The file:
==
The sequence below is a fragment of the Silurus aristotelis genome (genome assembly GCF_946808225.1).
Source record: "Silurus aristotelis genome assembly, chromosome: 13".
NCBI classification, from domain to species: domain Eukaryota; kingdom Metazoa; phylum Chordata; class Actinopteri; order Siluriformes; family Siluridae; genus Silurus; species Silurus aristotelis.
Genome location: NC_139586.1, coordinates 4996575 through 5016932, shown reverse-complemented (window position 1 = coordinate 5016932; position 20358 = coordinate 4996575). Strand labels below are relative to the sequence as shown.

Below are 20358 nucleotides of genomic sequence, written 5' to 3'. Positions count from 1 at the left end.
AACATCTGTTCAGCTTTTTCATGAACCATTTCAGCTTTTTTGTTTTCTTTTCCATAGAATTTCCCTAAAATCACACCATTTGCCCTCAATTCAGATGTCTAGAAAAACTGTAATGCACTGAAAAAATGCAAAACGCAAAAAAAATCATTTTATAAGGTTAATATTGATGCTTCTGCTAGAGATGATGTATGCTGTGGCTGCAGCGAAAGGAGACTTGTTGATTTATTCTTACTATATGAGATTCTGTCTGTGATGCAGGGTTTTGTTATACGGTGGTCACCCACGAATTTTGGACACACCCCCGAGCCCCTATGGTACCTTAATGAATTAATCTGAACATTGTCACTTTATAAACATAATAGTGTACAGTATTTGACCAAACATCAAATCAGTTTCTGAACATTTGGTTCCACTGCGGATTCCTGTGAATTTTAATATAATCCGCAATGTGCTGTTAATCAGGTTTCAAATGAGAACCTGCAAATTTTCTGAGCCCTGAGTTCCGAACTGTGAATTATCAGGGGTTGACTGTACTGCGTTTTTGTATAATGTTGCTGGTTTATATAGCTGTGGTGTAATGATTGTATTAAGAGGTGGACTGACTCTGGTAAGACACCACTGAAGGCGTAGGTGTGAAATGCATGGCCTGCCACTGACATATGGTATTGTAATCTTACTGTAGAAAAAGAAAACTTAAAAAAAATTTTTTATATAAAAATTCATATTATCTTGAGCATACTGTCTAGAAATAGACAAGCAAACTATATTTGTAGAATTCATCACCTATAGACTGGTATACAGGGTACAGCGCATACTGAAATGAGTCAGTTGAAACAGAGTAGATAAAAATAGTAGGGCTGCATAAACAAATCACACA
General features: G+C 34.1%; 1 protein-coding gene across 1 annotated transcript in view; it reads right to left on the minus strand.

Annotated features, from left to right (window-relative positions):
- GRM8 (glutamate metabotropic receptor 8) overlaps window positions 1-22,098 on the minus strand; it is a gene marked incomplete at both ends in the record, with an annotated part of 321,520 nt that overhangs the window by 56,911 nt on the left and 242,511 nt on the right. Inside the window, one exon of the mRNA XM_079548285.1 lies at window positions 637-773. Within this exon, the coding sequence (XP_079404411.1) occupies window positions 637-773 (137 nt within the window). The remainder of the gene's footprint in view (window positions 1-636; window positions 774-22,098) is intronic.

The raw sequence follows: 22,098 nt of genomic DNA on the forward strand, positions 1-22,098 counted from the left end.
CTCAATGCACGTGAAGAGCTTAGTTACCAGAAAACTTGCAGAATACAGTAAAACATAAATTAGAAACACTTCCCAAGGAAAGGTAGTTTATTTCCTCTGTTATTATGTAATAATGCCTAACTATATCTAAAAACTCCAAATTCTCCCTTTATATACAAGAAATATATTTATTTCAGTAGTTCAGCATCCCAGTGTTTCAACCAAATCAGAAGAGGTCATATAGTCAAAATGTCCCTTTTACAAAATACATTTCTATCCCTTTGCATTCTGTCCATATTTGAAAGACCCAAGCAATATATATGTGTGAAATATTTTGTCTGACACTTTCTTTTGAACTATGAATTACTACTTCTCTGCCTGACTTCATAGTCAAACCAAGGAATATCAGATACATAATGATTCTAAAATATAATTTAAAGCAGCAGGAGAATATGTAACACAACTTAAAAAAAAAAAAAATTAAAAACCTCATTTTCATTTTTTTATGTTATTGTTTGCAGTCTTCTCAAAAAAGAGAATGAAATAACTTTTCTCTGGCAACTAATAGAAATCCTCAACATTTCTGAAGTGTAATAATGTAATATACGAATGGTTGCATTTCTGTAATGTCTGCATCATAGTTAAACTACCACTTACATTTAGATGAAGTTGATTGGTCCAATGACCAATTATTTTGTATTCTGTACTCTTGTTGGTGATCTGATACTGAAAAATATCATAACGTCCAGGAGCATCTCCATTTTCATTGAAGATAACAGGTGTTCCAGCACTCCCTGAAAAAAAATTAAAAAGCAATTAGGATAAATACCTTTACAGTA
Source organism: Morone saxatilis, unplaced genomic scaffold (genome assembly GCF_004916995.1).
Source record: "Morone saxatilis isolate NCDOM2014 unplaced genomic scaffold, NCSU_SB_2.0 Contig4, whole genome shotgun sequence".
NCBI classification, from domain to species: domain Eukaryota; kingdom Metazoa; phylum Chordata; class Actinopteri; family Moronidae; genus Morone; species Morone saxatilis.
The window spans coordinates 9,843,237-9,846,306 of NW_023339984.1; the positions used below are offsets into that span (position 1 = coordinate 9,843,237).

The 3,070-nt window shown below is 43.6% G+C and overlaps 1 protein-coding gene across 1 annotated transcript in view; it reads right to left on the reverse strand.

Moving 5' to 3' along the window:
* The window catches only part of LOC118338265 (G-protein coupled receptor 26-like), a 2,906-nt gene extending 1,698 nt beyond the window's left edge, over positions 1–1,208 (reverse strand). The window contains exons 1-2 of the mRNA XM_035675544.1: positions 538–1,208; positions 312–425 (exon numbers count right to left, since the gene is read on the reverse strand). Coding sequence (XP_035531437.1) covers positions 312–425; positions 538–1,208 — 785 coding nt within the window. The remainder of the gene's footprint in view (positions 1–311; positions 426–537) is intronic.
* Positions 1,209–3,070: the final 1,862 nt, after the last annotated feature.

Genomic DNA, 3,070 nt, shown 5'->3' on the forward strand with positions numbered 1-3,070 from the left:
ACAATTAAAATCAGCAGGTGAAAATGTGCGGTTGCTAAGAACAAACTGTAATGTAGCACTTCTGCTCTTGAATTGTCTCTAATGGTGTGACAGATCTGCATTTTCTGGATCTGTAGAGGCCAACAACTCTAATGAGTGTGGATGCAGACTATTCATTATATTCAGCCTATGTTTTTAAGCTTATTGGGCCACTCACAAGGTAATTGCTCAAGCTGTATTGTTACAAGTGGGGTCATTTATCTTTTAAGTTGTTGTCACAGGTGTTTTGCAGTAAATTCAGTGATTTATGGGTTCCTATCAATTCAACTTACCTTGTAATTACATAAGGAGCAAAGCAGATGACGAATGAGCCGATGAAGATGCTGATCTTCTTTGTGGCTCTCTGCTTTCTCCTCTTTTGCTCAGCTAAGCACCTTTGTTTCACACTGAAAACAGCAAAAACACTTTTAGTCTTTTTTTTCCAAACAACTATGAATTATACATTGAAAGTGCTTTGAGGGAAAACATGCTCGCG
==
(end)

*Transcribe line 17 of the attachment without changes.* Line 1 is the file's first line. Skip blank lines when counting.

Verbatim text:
Moving 5' to 3' along the window: